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AFL-CIO President Sweeney Steps Down

Mon, 09/14/2009 - 4:51am
Sam Hananel, Associated Press Writer

September 14, 2009

PITTSBURGH (AP) -- John Sweeney, stepping down after 14 years at the helm of the AFL-CIO, urged union leaders Sunday to keep up the fight to reform health care and overhaul labor laws so workers can form unions more easily.

"We're on the cusp of the greatest advance in labor law reform in 70 years, but we're taking heavy fire from the corporate captains of deceit," Sweeney told about 1,000 union members at the federation's convention.

He said efforts to pass health care legislation have been met with "a firestorm of meanness, stoked by politicians playing on fear, racism, nativism and greed."

Health care and labor laws lie at the forefront of the AFL-CIO's political agenda as it welcomes new leadership for the first time since 1995. Sweeney's longtime deputy, Richard Trumka, is expected to be named AFL-CIO president on Wednesday.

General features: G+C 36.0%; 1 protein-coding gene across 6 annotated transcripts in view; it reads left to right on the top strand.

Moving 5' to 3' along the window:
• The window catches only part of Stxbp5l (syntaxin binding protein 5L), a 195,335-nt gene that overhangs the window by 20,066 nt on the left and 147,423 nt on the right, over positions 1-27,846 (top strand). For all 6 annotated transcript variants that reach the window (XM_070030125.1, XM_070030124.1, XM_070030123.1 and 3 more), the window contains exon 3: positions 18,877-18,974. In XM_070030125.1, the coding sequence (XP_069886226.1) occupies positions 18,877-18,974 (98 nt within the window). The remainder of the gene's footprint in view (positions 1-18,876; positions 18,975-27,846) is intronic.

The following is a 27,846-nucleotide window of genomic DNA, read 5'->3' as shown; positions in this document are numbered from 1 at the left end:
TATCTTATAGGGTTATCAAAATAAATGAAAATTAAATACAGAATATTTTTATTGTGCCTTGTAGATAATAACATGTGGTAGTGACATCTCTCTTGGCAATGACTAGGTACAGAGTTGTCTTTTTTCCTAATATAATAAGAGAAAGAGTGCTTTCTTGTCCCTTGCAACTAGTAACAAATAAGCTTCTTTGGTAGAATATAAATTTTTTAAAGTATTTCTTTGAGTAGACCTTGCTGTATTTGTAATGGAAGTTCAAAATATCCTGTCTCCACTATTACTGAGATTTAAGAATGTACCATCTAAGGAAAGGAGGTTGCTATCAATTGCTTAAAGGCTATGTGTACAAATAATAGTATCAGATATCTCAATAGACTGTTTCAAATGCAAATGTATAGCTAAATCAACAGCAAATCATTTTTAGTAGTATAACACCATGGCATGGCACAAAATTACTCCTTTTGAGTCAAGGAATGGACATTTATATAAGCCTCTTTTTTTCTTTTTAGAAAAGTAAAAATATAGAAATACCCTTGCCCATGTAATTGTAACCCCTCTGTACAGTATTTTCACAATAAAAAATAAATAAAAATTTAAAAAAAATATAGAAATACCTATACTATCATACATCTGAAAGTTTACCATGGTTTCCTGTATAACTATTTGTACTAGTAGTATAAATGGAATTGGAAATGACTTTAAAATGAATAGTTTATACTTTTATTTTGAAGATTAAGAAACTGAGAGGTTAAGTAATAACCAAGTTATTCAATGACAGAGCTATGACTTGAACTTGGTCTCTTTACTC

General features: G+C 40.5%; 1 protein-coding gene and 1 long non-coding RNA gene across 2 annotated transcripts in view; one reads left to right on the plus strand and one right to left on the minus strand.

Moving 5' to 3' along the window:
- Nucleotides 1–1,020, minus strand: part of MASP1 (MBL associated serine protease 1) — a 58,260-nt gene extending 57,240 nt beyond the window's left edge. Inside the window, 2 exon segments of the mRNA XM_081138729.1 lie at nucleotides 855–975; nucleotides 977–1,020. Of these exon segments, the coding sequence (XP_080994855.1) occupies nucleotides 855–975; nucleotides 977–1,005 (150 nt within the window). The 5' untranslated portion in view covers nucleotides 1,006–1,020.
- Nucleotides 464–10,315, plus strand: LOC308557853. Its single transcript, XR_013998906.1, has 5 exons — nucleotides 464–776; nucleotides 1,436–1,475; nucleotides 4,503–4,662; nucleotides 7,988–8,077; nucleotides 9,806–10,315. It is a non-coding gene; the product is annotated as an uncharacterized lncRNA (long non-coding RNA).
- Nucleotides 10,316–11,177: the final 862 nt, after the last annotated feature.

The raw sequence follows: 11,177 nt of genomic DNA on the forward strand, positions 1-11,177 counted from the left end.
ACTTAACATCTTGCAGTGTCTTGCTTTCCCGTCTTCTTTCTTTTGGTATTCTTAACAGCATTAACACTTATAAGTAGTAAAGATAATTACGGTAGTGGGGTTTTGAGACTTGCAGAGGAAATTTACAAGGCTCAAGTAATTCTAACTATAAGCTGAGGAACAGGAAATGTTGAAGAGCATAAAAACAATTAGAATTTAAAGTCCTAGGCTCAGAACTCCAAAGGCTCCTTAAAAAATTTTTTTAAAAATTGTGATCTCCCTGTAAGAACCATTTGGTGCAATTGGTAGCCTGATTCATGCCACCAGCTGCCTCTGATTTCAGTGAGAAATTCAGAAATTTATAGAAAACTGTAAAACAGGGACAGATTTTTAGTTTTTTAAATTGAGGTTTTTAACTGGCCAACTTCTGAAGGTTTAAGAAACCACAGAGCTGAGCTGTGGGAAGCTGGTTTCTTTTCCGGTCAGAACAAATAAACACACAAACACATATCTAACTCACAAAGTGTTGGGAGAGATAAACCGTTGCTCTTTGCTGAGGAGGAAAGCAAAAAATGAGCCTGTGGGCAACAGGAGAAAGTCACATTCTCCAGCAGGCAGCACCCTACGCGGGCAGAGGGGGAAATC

In his keynote address, Sweeney reflected on his legacy of building the AFL-CIO into a political powerhouse for workers' rights and social change. He noted the major role union activists played in electing President Barack Obama and a Democratic-controlled Congress.

But he sidestepped any mention of the steady decline in union membership under his tenure, as millions of U.S. manufacturing jobs disappeared and businesses grew more adept at fending off union organizers.

An internal dispute over whether Sweeney was doing enough to bring in new members led several of the AFL-CIO's largest unions to split from the federation four years ago.

Trumka, the former head of the United Mine Workers, has pledged to make the AFL-CIO even more aggressive politically and spend more resources wooing younger workers.

While there is little drama at the convention this year -- Trumka is running unopposed -- labor leaders believe they have a historic chance to swell their ranks after decades of decline. The federation plans to ramp up efforts in Congress to pass the Employee Free Choice Act, which would make it easier for workers to organize unions.

The measure has long been atop labor's agenda, but leaders say there has never been a better chance to pass it. Business groups strongly oppose the bill and it has stalled this year without the support of some moderate Democrats.

In other action, the federation could make official its push for Obama to pass a second economic stimulus package. The AFL-CIO may also pass a resolution seeking a government-run option for health care reform. Some labor leaders, including Trumka, have criticized Democratic lawmakers for backing away from earlier plans for a public option.

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